You can have a disk with:

One primary partition Four primary partitions, or

Three primary partitions and one extended partition.

Any combination of partitions is allowed as long as the total number of partitions doesn’t exceed four, and there’s no more than one extended partition.

The numbering of these partitions is controlled by the originally developed Intel BIOS, which isn’t intuitively obvious.

Partition zero (0) refers to the entire disk, however this is not used by any Microsoft operating system. With this in mind, the partition numbering in BOOT.INI will start with 1. The active partition, or the first physical partition if no partition is marked active, will be partition zero. If there are no extended partitions on the disk, then the remaining partitions will be numbered in the order in which they occur in the partition table, which is usually the order in which the partitions were created.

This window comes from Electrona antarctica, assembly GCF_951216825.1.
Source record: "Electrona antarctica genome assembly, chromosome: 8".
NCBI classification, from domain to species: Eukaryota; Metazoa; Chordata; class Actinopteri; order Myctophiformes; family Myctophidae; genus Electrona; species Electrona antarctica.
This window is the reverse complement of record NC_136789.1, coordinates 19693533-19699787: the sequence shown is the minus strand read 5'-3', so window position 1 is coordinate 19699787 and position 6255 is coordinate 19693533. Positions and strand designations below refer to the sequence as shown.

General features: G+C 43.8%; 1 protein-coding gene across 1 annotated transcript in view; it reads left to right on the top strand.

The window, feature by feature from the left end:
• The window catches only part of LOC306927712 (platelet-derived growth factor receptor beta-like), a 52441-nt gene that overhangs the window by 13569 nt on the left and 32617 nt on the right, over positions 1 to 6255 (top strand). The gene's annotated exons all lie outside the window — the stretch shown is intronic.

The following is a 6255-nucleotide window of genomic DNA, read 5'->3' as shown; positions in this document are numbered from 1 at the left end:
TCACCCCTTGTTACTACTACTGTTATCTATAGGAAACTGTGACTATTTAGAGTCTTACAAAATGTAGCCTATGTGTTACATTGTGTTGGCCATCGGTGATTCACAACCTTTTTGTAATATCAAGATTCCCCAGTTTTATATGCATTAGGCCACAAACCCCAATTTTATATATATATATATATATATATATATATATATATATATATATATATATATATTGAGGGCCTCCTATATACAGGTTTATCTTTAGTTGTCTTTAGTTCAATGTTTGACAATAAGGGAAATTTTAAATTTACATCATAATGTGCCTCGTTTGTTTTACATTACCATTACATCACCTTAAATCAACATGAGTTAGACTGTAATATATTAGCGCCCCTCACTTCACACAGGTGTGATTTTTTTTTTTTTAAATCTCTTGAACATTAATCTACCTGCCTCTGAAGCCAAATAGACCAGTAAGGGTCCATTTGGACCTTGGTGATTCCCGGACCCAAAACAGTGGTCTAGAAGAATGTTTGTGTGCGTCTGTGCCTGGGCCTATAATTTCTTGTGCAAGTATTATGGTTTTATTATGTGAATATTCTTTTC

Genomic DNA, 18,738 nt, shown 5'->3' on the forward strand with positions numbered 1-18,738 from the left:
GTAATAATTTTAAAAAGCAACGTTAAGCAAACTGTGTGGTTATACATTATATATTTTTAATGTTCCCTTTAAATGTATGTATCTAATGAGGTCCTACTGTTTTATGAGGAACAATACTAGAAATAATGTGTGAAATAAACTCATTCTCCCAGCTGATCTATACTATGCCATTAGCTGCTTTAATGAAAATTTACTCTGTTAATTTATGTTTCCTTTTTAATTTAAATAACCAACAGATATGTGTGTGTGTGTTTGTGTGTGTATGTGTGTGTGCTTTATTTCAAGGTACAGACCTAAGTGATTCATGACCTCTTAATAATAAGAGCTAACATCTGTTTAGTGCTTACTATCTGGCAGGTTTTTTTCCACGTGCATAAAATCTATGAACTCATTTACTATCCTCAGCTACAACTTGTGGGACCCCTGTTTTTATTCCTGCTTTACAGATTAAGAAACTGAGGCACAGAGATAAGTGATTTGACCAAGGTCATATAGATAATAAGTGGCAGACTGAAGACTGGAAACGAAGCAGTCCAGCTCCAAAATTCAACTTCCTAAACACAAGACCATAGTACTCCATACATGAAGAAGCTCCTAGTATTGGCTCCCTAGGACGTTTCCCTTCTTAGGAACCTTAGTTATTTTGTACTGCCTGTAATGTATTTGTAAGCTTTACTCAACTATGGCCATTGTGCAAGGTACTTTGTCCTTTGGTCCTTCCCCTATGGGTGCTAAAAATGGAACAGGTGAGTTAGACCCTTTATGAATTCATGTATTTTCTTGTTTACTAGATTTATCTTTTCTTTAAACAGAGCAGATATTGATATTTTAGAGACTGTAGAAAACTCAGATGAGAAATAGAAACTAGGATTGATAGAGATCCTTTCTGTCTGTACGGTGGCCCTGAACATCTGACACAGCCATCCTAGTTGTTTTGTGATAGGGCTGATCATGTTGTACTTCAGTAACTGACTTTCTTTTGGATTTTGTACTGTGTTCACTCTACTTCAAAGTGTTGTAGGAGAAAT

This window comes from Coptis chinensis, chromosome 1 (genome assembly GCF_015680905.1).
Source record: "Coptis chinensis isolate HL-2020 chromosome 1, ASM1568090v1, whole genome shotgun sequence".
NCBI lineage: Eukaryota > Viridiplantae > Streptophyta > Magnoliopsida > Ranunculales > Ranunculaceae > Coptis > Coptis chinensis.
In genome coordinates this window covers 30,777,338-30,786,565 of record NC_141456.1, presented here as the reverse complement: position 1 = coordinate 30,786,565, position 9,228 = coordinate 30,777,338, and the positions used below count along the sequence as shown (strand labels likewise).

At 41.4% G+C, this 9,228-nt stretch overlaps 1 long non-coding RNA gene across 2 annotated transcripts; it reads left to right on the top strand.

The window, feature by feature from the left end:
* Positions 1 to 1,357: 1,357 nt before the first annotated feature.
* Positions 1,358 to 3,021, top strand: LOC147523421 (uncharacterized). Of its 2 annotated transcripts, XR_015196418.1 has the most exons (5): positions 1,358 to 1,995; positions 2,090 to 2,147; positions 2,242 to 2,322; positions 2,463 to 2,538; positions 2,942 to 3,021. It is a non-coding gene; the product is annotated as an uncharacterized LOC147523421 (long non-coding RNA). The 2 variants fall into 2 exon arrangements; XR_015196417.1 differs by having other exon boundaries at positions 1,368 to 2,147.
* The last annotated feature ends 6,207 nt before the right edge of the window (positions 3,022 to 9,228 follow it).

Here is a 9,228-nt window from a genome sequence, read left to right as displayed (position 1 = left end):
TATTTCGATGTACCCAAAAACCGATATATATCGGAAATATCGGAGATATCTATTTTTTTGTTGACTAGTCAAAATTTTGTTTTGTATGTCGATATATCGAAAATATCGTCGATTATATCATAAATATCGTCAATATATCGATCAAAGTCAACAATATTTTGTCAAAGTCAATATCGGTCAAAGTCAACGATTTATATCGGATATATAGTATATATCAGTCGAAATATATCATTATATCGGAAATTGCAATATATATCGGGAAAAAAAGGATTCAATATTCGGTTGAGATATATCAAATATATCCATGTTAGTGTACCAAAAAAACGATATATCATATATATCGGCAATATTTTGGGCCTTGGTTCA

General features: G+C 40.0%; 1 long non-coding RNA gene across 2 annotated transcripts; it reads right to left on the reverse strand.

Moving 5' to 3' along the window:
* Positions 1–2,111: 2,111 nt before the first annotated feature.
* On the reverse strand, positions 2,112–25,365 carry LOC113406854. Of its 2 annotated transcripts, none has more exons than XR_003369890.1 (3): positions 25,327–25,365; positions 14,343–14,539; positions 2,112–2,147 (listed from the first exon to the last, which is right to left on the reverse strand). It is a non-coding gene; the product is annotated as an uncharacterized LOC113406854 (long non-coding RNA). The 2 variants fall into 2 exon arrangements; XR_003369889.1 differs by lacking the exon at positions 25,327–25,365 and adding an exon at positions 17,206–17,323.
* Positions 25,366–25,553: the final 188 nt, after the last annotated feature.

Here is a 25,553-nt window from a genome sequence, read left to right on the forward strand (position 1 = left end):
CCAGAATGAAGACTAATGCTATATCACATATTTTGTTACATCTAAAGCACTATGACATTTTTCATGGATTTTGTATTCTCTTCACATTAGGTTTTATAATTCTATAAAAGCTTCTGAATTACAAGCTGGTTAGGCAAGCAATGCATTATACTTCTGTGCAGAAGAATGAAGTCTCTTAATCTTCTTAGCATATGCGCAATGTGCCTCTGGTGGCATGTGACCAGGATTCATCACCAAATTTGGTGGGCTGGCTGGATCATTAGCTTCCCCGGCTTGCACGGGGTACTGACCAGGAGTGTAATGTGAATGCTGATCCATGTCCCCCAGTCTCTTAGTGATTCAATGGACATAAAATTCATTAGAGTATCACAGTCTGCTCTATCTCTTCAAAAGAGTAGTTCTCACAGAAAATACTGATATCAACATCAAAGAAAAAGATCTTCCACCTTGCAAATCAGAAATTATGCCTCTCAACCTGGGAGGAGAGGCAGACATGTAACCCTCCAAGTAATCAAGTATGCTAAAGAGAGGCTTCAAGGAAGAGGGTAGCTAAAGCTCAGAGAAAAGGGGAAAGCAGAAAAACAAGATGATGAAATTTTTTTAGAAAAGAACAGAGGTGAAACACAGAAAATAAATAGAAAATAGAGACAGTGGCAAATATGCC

Note: If you have an extended partition, the numbering scheme changes. The first logical drive in an extended partition will always be partition 2. Numbering will continue through the remaining logical drives of the extended partition until all logical drives are numbered. Then the remaining primary partitions will be numbered starting with the next number after the last logical drive in the extended partition. Look at Figure B below to see how this partition numbering develops.

Figure B: Three partitions, one of which is extended.

The hard disk shown in this figure has three partitions, one of which is an extended partition containing two logical drives.

  • This is the only hard disk on the only IDE controller in this machine.